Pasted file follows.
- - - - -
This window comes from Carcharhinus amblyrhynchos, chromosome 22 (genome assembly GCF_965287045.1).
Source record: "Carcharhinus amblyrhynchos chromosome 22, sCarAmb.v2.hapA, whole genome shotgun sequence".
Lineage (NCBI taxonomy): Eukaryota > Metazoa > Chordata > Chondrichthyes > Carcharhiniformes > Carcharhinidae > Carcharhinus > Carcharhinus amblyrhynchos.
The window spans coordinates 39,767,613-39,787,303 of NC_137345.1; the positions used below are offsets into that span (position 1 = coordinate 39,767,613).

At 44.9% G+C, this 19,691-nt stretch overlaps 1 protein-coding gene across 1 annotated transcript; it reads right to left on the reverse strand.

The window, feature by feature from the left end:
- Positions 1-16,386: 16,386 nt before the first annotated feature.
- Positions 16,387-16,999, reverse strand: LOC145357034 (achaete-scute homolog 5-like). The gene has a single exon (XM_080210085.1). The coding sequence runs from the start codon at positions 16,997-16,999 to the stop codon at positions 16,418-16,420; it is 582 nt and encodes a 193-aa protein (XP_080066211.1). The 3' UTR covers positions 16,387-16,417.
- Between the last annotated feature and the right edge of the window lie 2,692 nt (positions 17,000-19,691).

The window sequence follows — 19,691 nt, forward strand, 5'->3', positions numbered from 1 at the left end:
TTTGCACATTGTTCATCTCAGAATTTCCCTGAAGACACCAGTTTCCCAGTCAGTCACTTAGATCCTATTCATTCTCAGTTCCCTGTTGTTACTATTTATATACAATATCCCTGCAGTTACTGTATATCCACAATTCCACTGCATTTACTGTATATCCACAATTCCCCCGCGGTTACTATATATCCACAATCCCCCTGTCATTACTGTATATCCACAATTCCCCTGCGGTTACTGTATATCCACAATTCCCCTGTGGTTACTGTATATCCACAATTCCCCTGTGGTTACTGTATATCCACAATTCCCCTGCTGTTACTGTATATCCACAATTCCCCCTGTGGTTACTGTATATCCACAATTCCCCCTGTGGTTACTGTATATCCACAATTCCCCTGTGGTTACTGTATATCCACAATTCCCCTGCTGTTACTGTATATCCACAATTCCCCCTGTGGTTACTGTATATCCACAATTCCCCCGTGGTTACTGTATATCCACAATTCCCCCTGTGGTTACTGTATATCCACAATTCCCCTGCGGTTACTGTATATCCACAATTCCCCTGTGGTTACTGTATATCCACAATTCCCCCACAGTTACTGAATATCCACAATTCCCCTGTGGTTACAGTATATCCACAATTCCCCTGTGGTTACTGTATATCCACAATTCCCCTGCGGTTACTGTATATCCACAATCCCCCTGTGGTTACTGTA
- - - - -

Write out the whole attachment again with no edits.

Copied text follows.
This window comes from Carcharhinus amblyrhynchos, chromosome 22 (genome assembly GCF_965287045.1).
Source record: "Carcharhinus amblyrhynchos chromosome 22, sCarAmb.v2.hapA, whole genome shotgun sequence".
Lineage (NCBI taxonomy): Eukaryota > Metazoa > Chordata > Chondrichthyes > Carcharhiniformes > Carcharhinidae > Carcharhinus > Carcharhinus amblyrhynchos.
The window spans coordinates 39,767,613-39,787,303 of NC_137345.1; the positions used below are offsets into that span (position 1 = coordinate 39,767,613).

At 44.9% G+C, this 19,691-nt stretch overlaps 1 protein-coding gene across 1 annotated transcript; it reads right to left on the reverse strand.

The window, feature by feature from the left end:
- Positions 1-16,386: 16,386 nt before the first annotated feature.
- Positions 16,387-16,999, reverse strand: LOC145357034 (achaete-scute homolog 5-like). The gene has a single exon (XM_080210085.1). The coding sequence runs from the start codon at positions 16,997-16,999 to the stop codon at positions 16,418-16,420; it is 582 nt and encodes a 193-aa protein (XP_080066211.1). The 3' UTR covers positions 16,387-16,417.
- Between the last annotated feature and the right edge of the window lie 2,692 nt (positions 17,000-19,691).

The window sequence follows — 19,691 nt, forward strand, 5'->3', positions numbered from 1 at the left end:
TTTGCACATTGTTCATCTCAGAATTTCCCTGAAGACACCAGTTTCCCAGTCAGTCACTTAGATCCTATTCATTCTCAGTTCCCTGTTGTTACTATTTATATACAATATCCCTGCAGTTACTGTATATCCACAATTCCACTGCATTTACTGTATATCCACAATTCCCCCGCGGTTACTATATATCCACAATCCCCCTGTCATTACTGTATATCCACAATTCCCCTGCGGTTACTGTATATCCACAATTCCCCTGTGGTTACTGTATATCCACAATTCCCCTGTGGTTACTGTATATCCACAATTCCCCTGCTGTTACTGTATATCCACAATTCCCCCTGTGGTTACTGTATATCCACAATTCCCCCTGTGGTTACTGTATATCCACAATTCCCCTGTGGTTACTGTATATCCACAATTCCCCTGCTGTTACTGTATATCCACAATTCCCCCTGTGGTTACTGTATATCCACAATTCCCCCGTGGTTACTGTATATCCACAATTCCCCCTGTGGTTACTGTATATCCACAATTCCCCTGCGGTTACTGTATATCCACAATTCCCCTGTGGTTACTGTATATCCACAATTCCCCCACAGTTACTGAATATCCACAATTCCCCTGTGGTTACAGTATATCCACAATTCCCCTGTGGTTACTGTATATCCACAATTCCCCTGCGGTTACTGTATATCCACAATCCCCCTGTGGTTACTGTA